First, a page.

Cabnia myronella - Hodges#6037.
Photo: 03/18/17, 10 pm.

The forewings of this moth are uniformly colored, dark ash-gray and covered by paler scales. Its antennae have large basal joints. The wing span is slight below 1 cm. 
bug guide (this photo):

Dioryctria amatella - Hodges#5853
(Southern Pine Coneworm Moth).
Size: approx. 15-20 mm. Photo: 10/11/11, 10 pm.

This moth is probably a Southern Pine Coneworm Moth (Dioryctria amatella), also commonly known as a pitch moth. It is one of the most damaging pests of pine seed orchard crops but also attacks other parts of pine trees. A symptom of infestations is large external masses of pitch exuding from the feeding sites of caterpillars. D. amatella is one of six species of pine coneworrns in Florida.  
bug guide (this photo):

Elasmopalpus lignosellus - Hodges#5896
(Lesser Cornstalk Borer) ♂.
Size: approx. 10-20 mm. Photo: 11/13/11, 8 pm.

Elasmopalpus lignosellus is an agricultural pest and often found in the southeastern United States. Its complete life cycle usually requires 30 to 60 days. At rest, the female moth is typically charcoal-colored, while the male moth is tan-colored with charcoal wing strips. The thorax is light in males, but dark in females. The hind wings of both sexes are transparent with a silvery tint. 
bug guide (this photo):

Heliades mulleolella - Hodges#5574.
Photo: 08/07/14, 10 pm.

To me this moth looked like Parachma ochracealis (see below) but an expert determined it to be Heliades mulleolella. Part of the difference is apparently the jaggedness of the AM and PM lines in this specimen. H. mulleolella is the only known species north of Mexico. 
bug guide (this photo):

Hypsopygia sp..
Photo: 05/13/17, 10 pm.

There is not much information available on the genus. Hopefully someone can help me identify this moth down to the species level. My guess is H. binodulalis
bug guide (this photo):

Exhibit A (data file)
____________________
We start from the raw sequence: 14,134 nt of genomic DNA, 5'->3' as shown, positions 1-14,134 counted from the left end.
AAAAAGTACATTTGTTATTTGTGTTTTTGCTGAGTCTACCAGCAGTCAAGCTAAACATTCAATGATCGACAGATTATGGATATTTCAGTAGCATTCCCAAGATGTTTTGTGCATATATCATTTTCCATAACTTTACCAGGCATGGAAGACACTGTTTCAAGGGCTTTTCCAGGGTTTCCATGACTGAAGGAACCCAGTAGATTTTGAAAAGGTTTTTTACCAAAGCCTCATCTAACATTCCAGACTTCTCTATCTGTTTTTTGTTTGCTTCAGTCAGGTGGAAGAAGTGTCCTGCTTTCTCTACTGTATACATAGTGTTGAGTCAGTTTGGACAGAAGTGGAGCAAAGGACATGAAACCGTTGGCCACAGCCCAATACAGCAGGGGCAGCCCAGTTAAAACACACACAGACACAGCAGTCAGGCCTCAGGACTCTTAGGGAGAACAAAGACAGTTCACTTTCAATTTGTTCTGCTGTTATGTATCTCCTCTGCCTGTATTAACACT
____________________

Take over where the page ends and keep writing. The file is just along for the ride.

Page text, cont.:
Moodna ostrinella - Hodges#6005 (Darker Moodna Moth).
Size: approx. 7 mm. Photo: 03/18/17, 10 pm.

The larva of this widespread, little moth is a scavenger of dried seeds, mummified fruits, dried rose buds, rose galls, and acorns. The literature also reports peach, apple, pear, loquat, iris, and oak as host plants. The brick red to brown forewings have a dark median band with a broad white edge.  
bug guide (this photo):

Parachma ochracealis -Hodges#5538 (Parachma Moth).
Size: approx. 7 mm. Photo: 09/04/11, 10 pm.

Parachma Moths (Parachma ochracealis) are mainly found in the Southeastern states and the Southwest where specimens tend to be paler. This species has been formerly referred to as Parachma tarachodes. It does have striking and long front legs (difficult to discern in this photo) which give it a 45 degree ("sitting dog") posture. 
bug guide (this photo):

Penthesilea sacculalis - Hodges#5555.
Size: approx. 8-10 mm. Photo: 09/01/11, 10 pm.

This small moth is Penthesilea sacculalis. It can be found in the Southeastern US. The genus has only one species in our area. In Greek mythology, Penthesileia was an Amazonian queen. 
bug guide (this photo):

Pococera sp..
Size: approx. 10-15 mm. Photo: 09/06/11, 11 pm.

This moth is possibly Pococera asperatella (Maple Webworm Moth - Hodges#5606) or Pococera militella (Hodges#5604). The genus has 27 species in North America. 
bug guide (this photo):

Sciota uvinella - Hodges#5802 (Sweetgum Leafroller).
Photo: 08/04/12, 10 pm.

This is probably Sciota uvinella but several other species in the subfamily Phyctinae are similar and can only be distinguished by their slightly different forewing patterns. The larvae of the Sweetgum Leafroller feed--as the name suggests--on sweetgum (Liquidambar styraciflua) which do grow in our backyard. 

bug guide (large photo):
bug guide (small photo):

Tosale oviplagalis - Hodges#5556
(Dimorphic Tosale Moth) ♀.
Size: approx. 15 mm. Photo: 03/15/20, 10 pm.

My first new moth of 2020. This species is sexually dimorphic with males being brownish and having elongated scales at the tip of their abdomen, whereas females have a similar pattern in shades of gray. This moth often perches with abdomen arched upward, wings pushed down. I found this one at our porch light. 

bug guide (these photos):